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10 Simple Ways to Cut Business Expenses

Matt D'Angelo
Matt D'Angelo

Cutting business expenses is a great way to improve the bottom line without bringing in more revenue. Where can your business quickly trim the fat?

  • You can easily cut business costs with careful planning and strategic line-item decision-making.
  • Taking your time to find out what you can cut will help you eliminate unnecessary costs without impacting your operations too drastically.
  • Though eliminating costs is not possible, cutting unnecessary expenses can help your business improve cash flow and become profitable.
  • This article is for small business owners who want to quickly cut extraneous expenses to improve their cash flow.

Every small business has to face hard times sooner or later. Others might just want to go as lean as possible at all times. When you have to cut costs, it can be difficult to decide what your business can go without. Do your best to prioritize what's important to your employees and overall business first. With the help of your team and a willingness to weather the storm, you can make it through tough financial times. Here are some cost-cutting solutions your entrepreneurial peers have tried that might work for your business.

1. Look at your insurance.

When you are trying to cut expenses, it's important to evaluate where money is going and whether you can renegotiate contracts, including those for insurance.

"Insurance coverage and rates tend to change from year to year, dependent upon industry trends and market performance," said Joseph Jonas, director of wholesale and consulting at Insureon. "It's a best practice for small business owners to reevaluate their insurance program on an annual basis to ensure they are getting the most comprehensive protection at fair market value."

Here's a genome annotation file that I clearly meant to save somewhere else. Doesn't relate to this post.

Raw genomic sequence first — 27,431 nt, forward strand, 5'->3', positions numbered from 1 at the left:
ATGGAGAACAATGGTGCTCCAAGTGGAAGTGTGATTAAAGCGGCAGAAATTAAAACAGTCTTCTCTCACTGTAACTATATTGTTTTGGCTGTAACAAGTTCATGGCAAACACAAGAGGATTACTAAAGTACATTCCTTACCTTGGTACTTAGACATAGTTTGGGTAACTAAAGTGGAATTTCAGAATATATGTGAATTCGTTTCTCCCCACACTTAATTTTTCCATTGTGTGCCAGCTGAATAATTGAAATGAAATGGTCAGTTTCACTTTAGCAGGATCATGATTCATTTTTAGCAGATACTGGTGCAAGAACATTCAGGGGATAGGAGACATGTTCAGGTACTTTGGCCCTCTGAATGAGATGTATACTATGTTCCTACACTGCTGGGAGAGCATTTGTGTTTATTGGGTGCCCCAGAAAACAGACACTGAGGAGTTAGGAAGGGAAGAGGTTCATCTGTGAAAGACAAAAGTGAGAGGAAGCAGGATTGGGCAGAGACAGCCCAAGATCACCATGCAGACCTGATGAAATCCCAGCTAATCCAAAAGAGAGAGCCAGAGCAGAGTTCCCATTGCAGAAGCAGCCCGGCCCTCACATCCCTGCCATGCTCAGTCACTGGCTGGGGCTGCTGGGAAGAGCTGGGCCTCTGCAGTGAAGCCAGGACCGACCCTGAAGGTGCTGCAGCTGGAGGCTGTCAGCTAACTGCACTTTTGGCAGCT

Business owners who allow their insurance to renew automatically rather than consulting an insurance professional may be paying more than they need to. Taking the time to adjust your coverage based on the current market can save you thousands without compromising your protection. Raising deductibles, valuing your space differently and even taking previous claims into account can result in a more targeted, lower-cost policy.

It also may help to bundle policies. As with auto and homeowners insurance, "many insurance carriers offer price breaks when small business owners purchase multiple policies at the same time," Jonas said.

One of the most common bundles, he said, is a business owner's policy, which pairs general liability coverage with commercial property insurance.

2. Evaluate your contracts, and look for free resources.

Spencer Shaw, owner of Re-Bath Spokane Valley, suggested evaluating your office space. "If the market is soft and there isn't high demand for what you occupy, start negotiating a lower rent," he said. Similarly, if you can work out of less space, it may be time to downsize until demand is up again and you need a larger space.

But being loyal to a vendor can also have perks.

"Periodically, let your vendors know you are price shopping," said Haley Palmer, owner of WIN Home Inspection Central Oregon. "A lot of companies have loyalty rewards or have the ability to cut you a deal if you continue to work with them."

In addition to reviewing your existing contracts, Palmer recommends finding free resources, such as social media and business networking websites. A strong social media presence can be a powerful marketing and advertising tool, helping to get your business's name out there and attract new customers.

3. Review your staff's responsibilities.

Payroll is one of your significant expenses. If your staffers are in the wrong positions or aren't doing their share, you're losing money.

"Before you jump to hire, make sure you are thoroughly reviewing the day-to-day workload of your staff," Shaw said. "Make sure the right people are in the right seat, pulling their weight. Sometimes changes are required that can prolong the necessity to hire the next person too early."

"Forecasting sales ensures you have enough staff, but also that you are not overstaffed and thus increasing your labor," added Andrew Diamond, president of Angry Crab Shack.